Matt Satriano

When is a variety a quotient of a smooth variety by a finite group?

We explore the following local-global question: if X is locally a quotient of a smooth variety by a finite group, then is it globally of this form? We show that the answer is "yes" whenever X is quasi-projective and already known to be a quotient by a torus. In particular, this applies to all quasi-projective simplicial toric varieties. We discuss the proof and show how it can be made explicit in the case of toric varieties. This is joint work with Anton Geraschenko.

Jose Rodriguez

Numerical algebraic geometry is a growing area of algebraic geometry that involves describing solution sets of systems of polynomial equations. This area has already had an impact in kinematics, statistics, PDE's, and pure math. This talk will introduce key concepts in numerical algebraic geometry that are used to describe positive dimensional projective varieties. In particular, witness sets will be defined and the classic "regeneration procedure" will be described. The second part of the talk will describe a new "Multi-Regeneration Procedure". This technique gives an effective way of describing multiprojective varieties and determining their multidegrees.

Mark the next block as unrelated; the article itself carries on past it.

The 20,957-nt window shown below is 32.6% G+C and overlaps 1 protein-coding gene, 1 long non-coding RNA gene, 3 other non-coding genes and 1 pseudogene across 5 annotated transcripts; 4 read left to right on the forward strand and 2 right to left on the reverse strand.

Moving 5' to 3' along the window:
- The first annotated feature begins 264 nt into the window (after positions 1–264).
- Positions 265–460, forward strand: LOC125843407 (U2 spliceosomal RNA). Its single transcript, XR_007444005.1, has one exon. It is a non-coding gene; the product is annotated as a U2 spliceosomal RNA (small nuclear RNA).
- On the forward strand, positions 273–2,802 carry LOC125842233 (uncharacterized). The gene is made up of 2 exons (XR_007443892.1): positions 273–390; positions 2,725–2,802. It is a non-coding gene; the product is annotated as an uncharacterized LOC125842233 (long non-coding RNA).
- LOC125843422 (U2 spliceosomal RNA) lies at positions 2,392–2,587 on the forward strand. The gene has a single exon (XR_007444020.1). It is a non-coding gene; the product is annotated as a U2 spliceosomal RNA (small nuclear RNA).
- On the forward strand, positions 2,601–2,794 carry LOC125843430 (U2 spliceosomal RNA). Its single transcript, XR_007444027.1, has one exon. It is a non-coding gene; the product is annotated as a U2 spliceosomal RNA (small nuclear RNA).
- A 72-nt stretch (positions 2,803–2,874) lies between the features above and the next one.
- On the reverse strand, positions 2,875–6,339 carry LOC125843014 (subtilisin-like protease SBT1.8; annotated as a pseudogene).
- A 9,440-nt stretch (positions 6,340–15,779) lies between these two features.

Throughout the talk motivating examples will be provided, and no previous knowledge of numerical algebraic geometry will be assumed. This is joint work with Jonathan Hauenstein.

Dima Arinkin

Smooth categorical representations of reductive groups

Let G be a complex reductive group. Consider categories equipped with smooth (sometimes called strong) action of G. Natural and important examples of such categories arise from geometry: if X is a variety equipped with an action of G, for instance, X=G itself, or X=G/B is the flag space of G, then the category of D-modules on X carries a smooth action of G. We view such categories as (smooth) categorical representations of G.

The theory of smooth categorical representations of G is similar to the representation theory of a reductive group over a finite field, I will discuss this similarity in my talk. The surprising twist (and the main result of this talk) is that the theory of smooth categorical representations is simpler than its classical counterpart: there are no cuspidal representations!

Joerg Schuermann

Chern classes and transversality for singular spaces